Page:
Currently submitted to: Journal of Medical Internet Research
Date Submitted: Jan 1, 2020
Open Peer Review Period: Dec 31, 2019 - Feb 25, 2020
(currently open for review)
How the use of a patient-accessible health records contributes to patient-centered care: Scoping Review.
Although worldwide implementation of patient accessible health records (PAEHR) as an instrument in patient-centered care (PC) is expanding, its advantages and disadvantages do not seem to be structurally evaluated to date.
The objective is to review whether and how the use of a PAEHR contributes to PC both in general and among specific patient groups.
Adapted PRISMA reporting guidelines for scoping reviews were followed. Literature was identified in five databases, using the terms ‘patient-accessible medical records’, ‘patient experiences’ and ‘professional experiences’ as key concepts. A total of 49 articles were included and analyzed with a charting code list containing 10 elements of PC.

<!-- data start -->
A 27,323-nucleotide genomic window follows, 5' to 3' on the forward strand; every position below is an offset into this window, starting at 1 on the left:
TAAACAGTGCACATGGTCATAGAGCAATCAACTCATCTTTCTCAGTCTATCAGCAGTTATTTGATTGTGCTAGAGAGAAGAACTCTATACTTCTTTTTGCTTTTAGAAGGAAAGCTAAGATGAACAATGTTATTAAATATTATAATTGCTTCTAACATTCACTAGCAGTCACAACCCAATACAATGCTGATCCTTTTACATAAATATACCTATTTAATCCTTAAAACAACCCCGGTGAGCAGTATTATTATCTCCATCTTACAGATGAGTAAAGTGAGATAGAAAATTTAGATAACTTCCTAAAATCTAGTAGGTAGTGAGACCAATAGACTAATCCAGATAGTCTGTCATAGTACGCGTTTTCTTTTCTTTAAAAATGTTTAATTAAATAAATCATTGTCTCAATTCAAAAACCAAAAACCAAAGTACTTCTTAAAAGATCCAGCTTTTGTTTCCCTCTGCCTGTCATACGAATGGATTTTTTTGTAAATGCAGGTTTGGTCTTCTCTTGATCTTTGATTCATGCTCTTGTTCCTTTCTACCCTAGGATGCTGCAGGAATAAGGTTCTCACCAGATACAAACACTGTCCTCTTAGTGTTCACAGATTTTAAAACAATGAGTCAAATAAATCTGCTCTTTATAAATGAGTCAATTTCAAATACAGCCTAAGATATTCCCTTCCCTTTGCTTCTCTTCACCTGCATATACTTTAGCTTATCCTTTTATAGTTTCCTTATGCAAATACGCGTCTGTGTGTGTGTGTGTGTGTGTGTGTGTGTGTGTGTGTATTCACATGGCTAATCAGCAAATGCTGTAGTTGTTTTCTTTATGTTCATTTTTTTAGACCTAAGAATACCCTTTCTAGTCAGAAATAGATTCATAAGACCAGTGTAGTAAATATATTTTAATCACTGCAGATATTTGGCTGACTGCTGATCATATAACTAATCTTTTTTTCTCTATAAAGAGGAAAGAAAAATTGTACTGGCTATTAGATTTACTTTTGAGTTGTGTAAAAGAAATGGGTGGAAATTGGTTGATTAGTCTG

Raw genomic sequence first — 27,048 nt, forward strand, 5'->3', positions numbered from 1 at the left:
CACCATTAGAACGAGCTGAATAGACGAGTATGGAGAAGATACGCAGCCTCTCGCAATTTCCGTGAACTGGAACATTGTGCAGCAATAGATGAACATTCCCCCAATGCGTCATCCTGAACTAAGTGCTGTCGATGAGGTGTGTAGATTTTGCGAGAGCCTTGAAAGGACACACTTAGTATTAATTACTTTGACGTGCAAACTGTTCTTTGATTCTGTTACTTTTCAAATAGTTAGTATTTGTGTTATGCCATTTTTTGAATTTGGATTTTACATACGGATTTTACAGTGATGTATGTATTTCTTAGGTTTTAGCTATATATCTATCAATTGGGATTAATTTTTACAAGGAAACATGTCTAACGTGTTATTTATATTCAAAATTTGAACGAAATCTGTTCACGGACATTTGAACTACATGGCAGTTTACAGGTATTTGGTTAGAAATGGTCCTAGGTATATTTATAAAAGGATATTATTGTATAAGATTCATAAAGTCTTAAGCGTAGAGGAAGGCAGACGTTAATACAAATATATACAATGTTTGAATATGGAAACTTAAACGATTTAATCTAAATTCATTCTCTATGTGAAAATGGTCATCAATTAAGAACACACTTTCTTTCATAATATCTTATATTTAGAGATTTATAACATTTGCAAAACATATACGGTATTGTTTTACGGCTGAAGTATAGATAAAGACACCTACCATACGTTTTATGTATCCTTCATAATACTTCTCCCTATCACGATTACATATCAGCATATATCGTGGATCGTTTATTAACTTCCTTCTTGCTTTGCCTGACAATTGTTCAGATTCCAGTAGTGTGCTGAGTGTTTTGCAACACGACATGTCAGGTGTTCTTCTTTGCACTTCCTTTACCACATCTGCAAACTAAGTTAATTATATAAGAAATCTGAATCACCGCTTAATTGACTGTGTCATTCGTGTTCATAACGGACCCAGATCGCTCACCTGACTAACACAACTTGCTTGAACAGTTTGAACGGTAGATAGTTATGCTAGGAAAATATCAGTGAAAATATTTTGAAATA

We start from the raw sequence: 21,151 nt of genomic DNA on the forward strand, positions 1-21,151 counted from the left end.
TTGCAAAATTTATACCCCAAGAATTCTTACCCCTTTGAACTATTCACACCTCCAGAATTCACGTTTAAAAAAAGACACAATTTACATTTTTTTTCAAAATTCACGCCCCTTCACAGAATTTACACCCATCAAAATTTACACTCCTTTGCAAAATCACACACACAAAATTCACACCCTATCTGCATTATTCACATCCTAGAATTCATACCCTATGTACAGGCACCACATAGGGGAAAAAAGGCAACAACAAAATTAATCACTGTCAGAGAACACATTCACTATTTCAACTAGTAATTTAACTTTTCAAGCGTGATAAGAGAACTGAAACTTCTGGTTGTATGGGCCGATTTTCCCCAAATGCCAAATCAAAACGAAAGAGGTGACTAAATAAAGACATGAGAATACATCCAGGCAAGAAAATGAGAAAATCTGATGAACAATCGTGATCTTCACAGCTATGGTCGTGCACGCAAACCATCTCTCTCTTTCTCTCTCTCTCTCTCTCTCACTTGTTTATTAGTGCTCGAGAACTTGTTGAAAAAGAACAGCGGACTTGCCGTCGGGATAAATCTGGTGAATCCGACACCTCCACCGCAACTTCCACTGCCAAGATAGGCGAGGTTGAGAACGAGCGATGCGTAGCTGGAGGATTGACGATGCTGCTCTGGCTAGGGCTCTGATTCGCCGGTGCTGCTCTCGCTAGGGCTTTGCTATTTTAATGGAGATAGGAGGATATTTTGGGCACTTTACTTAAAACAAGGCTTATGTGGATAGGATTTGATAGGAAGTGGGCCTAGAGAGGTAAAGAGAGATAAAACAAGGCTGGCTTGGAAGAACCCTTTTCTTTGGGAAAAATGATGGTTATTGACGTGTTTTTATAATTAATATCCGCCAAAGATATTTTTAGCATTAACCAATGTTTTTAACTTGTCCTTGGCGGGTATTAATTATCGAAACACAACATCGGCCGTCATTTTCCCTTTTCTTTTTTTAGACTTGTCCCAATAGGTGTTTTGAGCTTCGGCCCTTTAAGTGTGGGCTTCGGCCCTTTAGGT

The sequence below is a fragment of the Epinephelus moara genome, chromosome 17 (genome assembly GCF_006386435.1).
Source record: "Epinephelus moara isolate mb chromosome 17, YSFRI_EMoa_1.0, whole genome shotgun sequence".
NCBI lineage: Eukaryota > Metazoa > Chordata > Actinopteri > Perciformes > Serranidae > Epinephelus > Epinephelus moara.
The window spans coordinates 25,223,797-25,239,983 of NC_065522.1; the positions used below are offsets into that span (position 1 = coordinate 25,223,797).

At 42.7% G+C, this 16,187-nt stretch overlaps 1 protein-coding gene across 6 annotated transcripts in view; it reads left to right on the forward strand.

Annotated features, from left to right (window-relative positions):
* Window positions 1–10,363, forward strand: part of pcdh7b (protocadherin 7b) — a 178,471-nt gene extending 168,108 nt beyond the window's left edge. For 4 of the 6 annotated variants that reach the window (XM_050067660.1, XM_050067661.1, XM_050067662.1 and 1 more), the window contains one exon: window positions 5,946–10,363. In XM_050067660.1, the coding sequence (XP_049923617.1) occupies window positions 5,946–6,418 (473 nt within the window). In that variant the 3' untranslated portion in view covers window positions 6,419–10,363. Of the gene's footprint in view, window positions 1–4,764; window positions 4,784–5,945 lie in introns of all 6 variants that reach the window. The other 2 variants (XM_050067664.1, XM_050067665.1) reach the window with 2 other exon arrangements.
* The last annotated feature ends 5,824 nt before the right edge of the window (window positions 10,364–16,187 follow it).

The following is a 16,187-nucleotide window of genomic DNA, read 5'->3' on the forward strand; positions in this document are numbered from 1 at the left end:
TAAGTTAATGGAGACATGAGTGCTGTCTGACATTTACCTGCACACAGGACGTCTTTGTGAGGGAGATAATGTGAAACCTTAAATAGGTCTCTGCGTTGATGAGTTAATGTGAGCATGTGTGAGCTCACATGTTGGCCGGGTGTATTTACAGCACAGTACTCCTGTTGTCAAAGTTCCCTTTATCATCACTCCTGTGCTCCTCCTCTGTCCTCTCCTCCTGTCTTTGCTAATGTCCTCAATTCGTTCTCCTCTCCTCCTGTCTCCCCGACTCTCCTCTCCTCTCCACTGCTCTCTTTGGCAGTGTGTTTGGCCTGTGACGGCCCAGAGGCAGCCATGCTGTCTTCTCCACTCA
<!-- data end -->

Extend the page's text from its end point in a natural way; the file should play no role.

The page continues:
Studies were diverse in design, country of origin, functionalities of the investigated PAEHR and target population. Respondents in all studies were adults. The effect of PAEHRs on PC was evaluated as moderately positive: patient accessible health records were appreciated for their opportunity to empower patients, to inform them about their health, and to involve them in their own care. There were mixed results for the extent to which PAEHR affected the relation between patients and clinicians. Professionals and patients in mental healthcare held opposing views concerning the impact of transparency, professionals appearing more worried about potential negative impact. Their worries seemed to be influenced by a reluctant attitude toward PC. Disadvantaged groups appeared to have less access to and make less use of patient-accessible records than the average population, but experienced more benefits than the average population when they actually used a PAEHR.
The review indicated that PAEHRs bear potential to contribute to patient-centered care. However, concerns from professionals about the impact of transparency on the therapeutic relationship as well as the importance of a patient-centered attitude need to be addressed. Potentially high benefits for disadvantaged groups will be achieved only through easy-accessible and user-friendly PAEHRs. Ultimately, future research needs to address the question how PAEHRs affect PC among youths.
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